Comedian Sam Morril is a star on the rise. His ‘Class Act’ comedy tour is selling out shows across the country, he has a hit Netflix special ‘Same Time Tomorrow,’ was interviewed by David Letterman on ‘That’s My Time’ and is hosting two podcasts: ‘We Might Be Drunk’ with fellow comedian Mark Normand and ‘Games with Names’ with NFL legend Julian Edelman. I spoke with Morril at the Olive Tree Cafe, located above his home club the Comedy Cellar, where we discussed why he named his whiskey Bodega Cat, what you can tell about your audience by their drinks and whether or not he thinks now is a tough time for comedy.
What was your first drink?
Probably wine. The good thing about being a New Yorker is when you first start drinking it’s either house parties or the real first move is to go to a Chinese restaurant because they don’t care what age you are.
And your first drink of choice?
I definitely liked whiskey early on because I felt that’s what you should drink as a man. That’s what Bogart drank and that’s what they drank in the old west. They’re not ordering two spritzers in a John Wayne movie.
When did you start doing your own whiskey Bodega Cat?
Mark Normand and I have a podcast ‘We Might Be Drunk’ and it quickly became evident that whiskey was our drink. All these celebrities have their own alcohols and I was like why can’t we do it? I put it out there in the podcast and we got so many emails we just went with who felt the most legit.
Were you involved in creating the profile?
Yeah, we got a bunch of samples and when we tasted them and we didn’t know that you’re not supposed to swallow. So we got pretty loaded on an episode drinking nine of them. We did it March Madness style like now these two need to go head to head.
For people not from New York explain the name Bodega Cat.
Late at night you go into the bodega — maybe you’ve had a few drinks and you’re looking for a snack — and a little cat will pop outta nowhere. And you just pet the cat, it’s this weird bonding moment. You’re always happy to see a bodega cat — that’s how we want people to feel about our whiskey.
And kind of the fun of it is that people might not get the name right away. I had one guy ask ‘how will they know what this means in other states’ and I said well who the hell knows what a Whistle Pig is?
When you’re riffing with audience members during your shows you usually start with what someone is drinking.
It’s their night off. They’re loose. What they’re drinking tells you about the person. If someone’s having a fruity drink I’m assuming it’s been an easier day. If someone’s drinking a Long Island Ice Tea I’m like what are you running from?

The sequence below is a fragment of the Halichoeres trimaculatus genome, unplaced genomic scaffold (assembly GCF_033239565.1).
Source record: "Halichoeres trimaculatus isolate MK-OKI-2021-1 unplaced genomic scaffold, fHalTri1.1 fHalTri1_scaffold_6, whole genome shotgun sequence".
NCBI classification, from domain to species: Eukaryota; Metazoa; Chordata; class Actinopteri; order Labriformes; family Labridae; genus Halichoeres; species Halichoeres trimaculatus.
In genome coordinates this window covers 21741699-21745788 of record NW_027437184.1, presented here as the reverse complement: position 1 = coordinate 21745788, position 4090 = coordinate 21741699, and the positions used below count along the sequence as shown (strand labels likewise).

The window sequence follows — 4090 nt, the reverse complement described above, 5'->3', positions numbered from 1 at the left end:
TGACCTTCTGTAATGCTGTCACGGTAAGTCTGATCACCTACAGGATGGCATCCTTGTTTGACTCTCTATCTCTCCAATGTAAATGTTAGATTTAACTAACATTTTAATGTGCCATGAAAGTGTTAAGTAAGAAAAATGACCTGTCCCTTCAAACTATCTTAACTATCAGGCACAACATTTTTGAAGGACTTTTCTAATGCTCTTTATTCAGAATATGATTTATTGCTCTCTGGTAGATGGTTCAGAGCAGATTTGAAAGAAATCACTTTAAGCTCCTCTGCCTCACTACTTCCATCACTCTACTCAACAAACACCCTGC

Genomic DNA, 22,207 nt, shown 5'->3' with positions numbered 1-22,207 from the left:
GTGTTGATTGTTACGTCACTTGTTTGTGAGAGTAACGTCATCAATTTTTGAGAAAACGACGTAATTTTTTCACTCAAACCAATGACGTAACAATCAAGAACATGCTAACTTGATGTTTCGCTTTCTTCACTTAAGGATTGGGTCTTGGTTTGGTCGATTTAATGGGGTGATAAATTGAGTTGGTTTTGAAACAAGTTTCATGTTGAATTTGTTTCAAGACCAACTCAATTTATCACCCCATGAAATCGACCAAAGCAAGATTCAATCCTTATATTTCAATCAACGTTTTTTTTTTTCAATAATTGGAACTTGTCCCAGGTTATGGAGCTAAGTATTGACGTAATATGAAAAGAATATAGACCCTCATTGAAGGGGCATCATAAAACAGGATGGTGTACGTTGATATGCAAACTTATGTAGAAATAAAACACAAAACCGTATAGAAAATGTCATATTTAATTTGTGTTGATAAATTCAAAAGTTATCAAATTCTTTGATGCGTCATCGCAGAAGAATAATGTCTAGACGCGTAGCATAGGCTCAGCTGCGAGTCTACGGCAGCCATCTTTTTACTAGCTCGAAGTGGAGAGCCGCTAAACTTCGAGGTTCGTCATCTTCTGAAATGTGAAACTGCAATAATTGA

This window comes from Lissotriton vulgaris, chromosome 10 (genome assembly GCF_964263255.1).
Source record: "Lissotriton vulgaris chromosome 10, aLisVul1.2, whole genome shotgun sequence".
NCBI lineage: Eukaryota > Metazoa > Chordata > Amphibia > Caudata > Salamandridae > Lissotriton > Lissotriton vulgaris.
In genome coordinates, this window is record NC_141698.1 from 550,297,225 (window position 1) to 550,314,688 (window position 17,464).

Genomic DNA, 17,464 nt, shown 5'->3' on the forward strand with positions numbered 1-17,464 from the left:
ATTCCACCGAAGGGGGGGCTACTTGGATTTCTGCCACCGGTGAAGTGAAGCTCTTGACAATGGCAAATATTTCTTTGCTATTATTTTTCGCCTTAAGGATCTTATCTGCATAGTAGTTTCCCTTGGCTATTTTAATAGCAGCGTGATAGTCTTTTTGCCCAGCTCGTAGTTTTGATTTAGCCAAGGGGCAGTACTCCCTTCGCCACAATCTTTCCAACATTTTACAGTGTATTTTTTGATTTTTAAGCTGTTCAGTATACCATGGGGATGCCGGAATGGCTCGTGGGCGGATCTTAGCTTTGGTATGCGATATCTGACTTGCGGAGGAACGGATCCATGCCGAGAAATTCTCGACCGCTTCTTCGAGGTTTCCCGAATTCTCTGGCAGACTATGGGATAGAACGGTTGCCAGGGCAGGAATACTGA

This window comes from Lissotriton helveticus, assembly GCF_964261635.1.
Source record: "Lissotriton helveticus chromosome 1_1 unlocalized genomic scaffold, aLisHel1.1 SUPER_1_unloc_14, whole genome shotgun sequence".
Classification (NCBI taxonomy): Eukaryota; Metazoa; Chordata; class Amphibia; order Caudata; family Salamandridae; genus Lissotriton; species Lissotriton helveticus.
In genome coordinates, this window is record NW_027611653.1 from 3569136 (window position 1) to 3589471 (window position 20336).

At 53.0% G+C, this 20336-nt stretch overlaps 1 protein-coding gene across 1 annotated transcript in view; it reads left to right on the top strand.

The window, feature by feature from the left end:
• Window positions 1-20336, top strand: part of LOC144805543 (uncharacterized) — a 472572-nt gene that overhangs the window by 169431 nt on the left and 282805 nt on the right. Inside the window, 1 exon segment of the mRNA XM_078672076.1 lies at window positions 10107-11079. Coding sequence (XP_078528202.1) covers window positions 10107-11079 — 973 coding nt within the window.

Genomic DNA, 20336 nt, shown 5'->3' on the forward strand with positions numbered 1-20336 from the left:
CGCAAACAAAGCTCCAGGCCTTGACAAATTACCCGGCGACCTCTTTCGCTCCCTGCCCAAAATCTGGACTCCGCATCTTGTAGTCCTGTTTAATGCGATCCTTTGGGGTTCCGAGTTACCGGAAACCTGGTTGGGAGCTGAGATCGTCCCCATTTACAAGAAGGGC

And you usually buy them a drink after you roast them.
That’s my way of saying thanks for playing along. If they’re drinking a really bad beer I’m like get them a real beer. Sometimes they’ll want me to do a shot with them and they’ll ask for a Kamikaze. I don’t want something sugary — if I’m doing a shot I want to feel it.
What have you learned about the different cities you’ve toured in?
Missouri will let you ride with anything. They don’t get offended unless you call Missouri a s$#!-hole. They can call it a s$#!-hole but you can’t. They have that state pride. Portland is a very easily triggered city. I hate using that word but it’s just how it is. It’s that weird energy like we’re cool, we really are. It almost feels like a comedy insecurity.
Sometimes other places have that reputation, like Salt Lake City, but they’ve gone so far in the other direction like we’re not that city anymore. So now they laugh at the darkest stuff and they’re screaming out ‘more dead baby jokes.’ And I’m like I’m giving you plenty, settle down.
Bridgeport, Connecticut is one place I’m not a fan of. Connecticut’s just a tough state as a whole for me. I think they have a weird insecurity. They’re not New York. They’re not Pennsylvania and they’re not Massachusetts. They’re not even Rhode Island.
How important is touring for comedy?
You can tell when a comedian does their Netflix special and they didn’t tour. You’ve got to run your material through the mud. If you’re only doing your act in New York or Los Angeles I can tell. I’ll do New York jokes in my special but I better make sure they kill in Kansas City or else why I am putting out something that’s released for everyone.
A lot of older comedians are saying this is the worst time for performing because young people are over-sensitive.
Personally, I don’t think it’s a tough time. This is the best my career’s ever been. So when people say it’s the worst time, I’m like well I’m having fun. I understand a lot of the older comics complain about colleges but who is that? A 60-year-old comic? Should he be performing for 18 year olds? Maybe that’s not your crowd anymore. They’re probably not talking about what the audience is going through.
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